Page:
There are a number of conditions that can affect the foreskin (the piece of skin covering the top of the penis). They can affect boys of all ages and are usually easily treated.
The foreskin is the piece of skin that covers the top of the penis. Conditions that can affect the foreskin include:
- Hypospadias – where the hole (meatus) through which urine is passed is not positioned right at the end of the penis, and the foreskin is gathered at the back of the penis rather than the front.
- Tight foreskin (phimosis) – where the foreskin cannot be pulled back to reveal the head of the penis. This is normal in boys under five, but the foreskin should begin to retract on its own accord as boys get older and reach puberty. A tight foreskin in puberty or adulthood can increase the risk of infection and cause problems with urination.
- Paraphimosis – where the foreskin has retracted but gets trapped, restricting blood flow to the head of the penis. The penis will turn dark purple. Paraphimosis requires immediate medical attention as this condition can cause permanent damage to the penis if not treated early.
- Balanitis – an inflammation of the tip of the penis and foreskin usually caused by chemical irritation, bacterial or fungal infection. The head of the penis will become red, swollen and sore and there may be a thick and lumpy discharge.
- Fordyce’s spots – small, red or white pimples that form naturally beneath the skin of the penis. They are harmless and do not need any treatment.
- Yeast infection (thrush) – an itching or burning sensation, accompanied by a smelly discharge as well as red sore patches near the head of the penis or on the foreskin. It can be caused by sexual intercourse with a female who has the infection or be a sign of low immunity, for example after taking antibiotics or in diabetics.
- Genital warts – little white or pink cauliflower spots caused by the human papilloma virus (HPV), which is passed on through skin-to-skin sexual contact with somebody that already has the virus.
Except for hypospadias (which is present from birth), these conditions can develop in boys at any time.
What causes foreskin problems?
Foreskin problems can be the result of:
- poor personal hygiene (not cleaning the head of the penis correctly)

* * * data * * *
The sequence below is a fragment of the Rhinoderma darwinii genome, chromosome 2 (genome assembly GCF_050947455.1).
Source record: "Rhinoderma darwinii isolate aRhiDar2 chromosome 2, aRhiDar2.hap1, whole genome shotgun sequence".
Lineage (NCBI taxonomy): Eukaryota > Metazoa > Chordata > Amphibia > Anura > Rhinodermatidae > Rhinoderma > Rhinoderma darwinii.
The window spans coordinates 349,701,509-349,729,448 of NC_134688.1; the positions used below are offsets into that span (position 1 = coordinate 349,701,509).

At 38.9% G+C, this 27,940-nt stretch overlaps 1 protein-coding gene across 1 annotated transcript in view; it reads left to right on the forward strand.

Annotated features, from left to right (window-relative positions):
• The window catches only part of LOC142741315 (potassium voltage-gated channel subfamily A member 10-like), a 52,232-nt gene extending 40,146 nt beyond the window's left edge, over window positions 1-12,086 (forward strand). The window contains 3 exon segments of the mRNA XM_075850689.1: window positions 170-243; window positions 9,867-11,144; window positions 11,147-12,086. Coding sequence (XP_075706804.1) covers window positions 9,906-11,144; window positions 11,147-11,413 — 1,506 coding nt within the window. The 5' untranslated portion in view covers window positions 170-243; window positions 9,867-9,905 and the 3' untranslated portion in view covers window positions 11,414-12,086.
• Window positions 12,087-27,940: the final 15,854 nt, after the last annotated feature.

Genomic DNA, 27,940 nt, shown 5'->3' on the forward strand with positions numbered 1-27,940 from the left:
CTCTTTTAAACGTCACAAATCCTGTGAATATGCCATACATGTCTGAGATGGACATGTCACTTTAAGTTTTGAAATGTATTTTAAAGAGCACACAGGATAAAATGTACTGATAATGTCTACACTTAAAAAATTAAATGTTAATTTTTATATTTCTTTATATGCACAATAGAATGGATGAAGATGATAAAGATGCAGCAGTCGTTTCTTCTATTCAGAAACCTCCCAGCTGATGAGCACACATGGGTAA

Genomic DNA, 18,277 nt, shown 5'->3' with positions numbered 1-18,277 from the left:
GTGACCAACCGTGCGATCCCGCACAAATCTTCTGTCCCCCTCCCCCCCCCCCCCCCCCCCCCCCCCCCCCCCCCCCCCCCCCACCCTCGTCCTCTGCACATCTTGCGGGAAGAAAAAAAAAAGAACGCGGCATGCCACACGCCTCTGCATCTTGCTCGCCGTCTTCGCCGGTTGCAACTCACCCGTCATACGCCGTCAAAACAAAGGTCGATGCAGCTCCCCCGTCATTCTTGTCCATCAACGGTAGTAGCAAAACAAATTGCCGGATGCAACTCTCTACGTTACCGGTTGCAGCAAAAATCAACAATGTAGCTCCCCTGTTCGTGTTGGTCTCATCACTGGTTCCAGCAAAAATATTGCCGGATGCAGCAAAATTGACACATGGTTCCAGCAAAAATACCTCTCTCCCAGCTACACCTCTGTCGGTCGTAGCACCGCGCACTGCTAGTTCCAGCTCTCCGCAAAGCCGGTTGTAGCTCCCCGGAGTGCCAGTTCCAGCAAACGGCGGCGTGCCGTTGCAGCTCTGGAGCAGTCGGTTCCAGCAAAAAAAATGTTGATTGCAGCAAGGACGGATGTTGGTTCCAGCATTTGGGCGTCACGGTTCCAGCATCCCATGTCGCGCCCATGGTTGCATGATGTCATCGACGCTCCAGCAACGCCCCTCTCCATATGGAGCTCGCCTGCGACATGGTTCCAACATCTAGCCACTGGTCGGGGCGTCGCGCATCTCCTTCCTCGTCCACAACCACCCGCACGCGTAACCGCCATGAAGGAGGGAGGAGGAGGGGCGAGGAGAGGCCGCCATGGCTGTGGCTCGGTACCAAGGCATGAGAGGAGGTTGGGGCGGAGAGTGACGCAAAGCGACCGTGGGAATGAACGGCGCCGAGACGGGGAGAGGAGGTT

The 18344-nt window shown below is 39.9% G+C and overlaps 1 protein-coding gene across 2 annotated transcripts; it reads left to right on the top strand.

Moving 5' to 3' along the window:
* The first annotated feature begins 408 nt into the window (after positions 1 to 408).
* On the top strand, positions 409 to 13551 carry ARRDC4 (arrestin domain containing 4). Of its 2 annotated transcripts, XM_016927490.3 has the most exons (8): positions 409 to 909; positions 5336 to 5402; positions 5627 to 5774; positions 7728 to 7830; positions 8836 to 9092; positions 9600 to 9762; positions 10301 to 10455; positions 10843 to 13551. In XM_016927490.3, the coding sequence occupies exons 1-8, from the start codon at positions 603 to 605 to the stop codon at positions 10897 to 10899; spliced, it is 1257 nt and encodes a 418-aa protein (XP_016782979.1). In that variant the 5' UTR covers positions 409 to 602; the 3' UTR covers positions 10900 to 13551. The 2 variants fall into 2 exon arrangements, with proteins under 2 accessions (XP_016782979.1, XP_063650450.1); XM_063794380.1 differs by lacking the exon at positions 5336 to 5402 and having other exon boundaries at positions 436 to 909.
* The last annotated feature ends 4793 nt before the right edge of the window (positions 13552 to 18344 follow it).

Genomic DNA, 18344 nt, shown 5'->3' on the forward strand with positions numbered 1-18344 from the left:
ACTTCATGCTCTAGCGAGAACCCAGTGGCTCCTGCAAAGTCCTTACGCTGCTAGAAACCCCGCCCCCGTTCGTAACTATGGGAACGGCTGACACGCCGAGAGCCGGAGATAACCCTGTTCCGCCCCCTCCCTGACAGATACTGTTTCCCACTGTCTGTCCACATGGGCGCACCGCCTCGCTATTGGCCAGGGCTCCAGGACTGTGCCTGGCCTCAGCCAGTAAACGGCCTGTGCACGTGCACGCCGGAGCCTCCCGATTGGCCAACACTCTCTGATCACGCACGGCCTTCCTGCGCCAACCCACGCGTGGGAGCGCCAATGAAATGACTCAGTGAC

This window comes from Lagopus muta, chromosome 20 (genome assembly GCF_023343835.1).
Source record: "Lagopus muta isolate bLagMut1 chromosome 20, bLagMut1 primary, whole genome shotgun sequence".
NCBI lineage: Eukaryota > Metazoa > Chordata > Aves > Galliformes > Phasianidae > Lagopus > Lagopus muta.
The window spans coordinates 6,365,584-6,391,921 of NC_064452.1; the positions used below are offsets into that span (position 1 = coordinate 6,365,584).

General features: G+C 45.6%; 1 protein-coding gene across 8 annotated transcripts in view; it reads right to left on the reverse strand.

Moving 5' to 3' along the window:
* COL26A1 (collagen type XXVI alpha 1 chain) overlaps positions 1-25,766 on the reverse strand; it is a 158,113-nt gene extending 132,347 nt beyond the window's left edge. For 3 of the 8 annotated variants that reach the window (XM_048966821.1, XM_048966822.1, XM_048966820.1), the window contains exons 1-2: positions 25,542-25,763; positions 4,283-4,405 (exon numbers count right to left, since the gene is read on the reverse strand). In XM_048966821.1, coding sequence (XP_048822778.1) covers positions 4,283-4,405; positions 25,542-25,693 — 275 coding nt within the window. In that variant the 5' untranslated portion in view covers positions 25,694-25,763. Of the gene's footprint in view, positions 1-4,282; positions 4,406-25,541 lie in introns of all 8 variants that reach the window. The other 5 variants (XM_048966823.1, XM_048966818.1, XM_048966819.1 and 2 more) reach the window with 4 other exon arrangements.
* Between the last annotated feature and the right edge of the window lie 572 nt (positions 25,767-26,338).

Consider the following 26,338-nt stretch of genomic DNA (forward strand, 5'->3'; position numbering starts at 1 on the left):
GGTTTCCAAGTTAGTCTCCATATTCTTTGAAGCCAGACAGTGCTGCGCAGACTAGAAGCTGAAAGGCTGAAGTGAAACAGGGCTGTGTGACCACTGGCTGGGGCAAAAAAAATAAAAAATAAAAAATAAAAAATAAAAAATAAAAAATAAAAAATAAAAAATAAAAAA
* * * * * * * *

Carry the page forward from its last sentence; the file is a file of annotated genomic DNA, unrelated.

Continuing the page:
- forcible attempts to retract the foreskin
- complications during circumcision (the removal of the foreskin)
- frequent catheterisation (in children with recurrent bladder or urinary tract infections)
- sexual activity
What are the signs and symptoms of foreskin problems?
The appearance of the foreskin is usually enough to see whether there is a problem. For some conditions, there may also be other symptoms, for example difficulty urinating or having sex.
How are foreskin problems diagnosed?
If you are concerned that a child has a foreskin condition, speak to a GP. They will be able to refer the child to a specialist if necessary, usually a consultant in urology.
In the case of paraphimosis (where blood flow is restricted and the penis turns purple), you should visit A&E immediately as this condition can cause permanent damage to the penis.
How are foreskin problems usually treated?
In the case of infection, a child may be given a course of antibiotics or a steroid cream to reduce inflammation and irritation. The course of treatment may last between two and four weeks, depending on the severity of the strain of infection.
Other conditions may require a surgical procedure, such as:
- Stretching of the foreskin.
- Preputialplasty - where the opening of the penis is widened by an incision without removing the foreskin.
- Circumcision - where the foreskin is removed altogether.
- Surgical reshaping of the foreskin.
All of these procedures are carried out under anaesthetic – a urologist will explain which might be most appropriate, as well as the benefits and risks involved.
Can foreskin problems be prevented?
Good hygiene is key to preventing problems that can be caused by infection.
In babies and children, the best way to clean the penis is by using water and baby soap. Don’t worry that you are not able to pull back the foreskin at this age – it’s very important not to try to retract a child’s foreskin forcibly, because this may cause damage to the delicate tissues of the penis. It could lead to bleeding, inflammation and the formation of scar tissue.
Once the foreskin begins to retract, the glans will naturally become more visible and easier to clean. It is important to be gentle – the less scrubbing the better. When boys reach adolescence, they should be encouraged to retract and clean their foreskin regularly.
Circumcision can make it easier to keep the penis clean but can be a painful procedure (especially for older children and adolescents).
In the case of conditions passed on through sexual contact (genital warts and thrush), these can be prevented by using a condom during sex.
What happens next?
Once treated, a child should not experience any further discomfort and there should be no further impact on his health.
Last reviewed by Great Ormond Street Hospital: 2 August 2011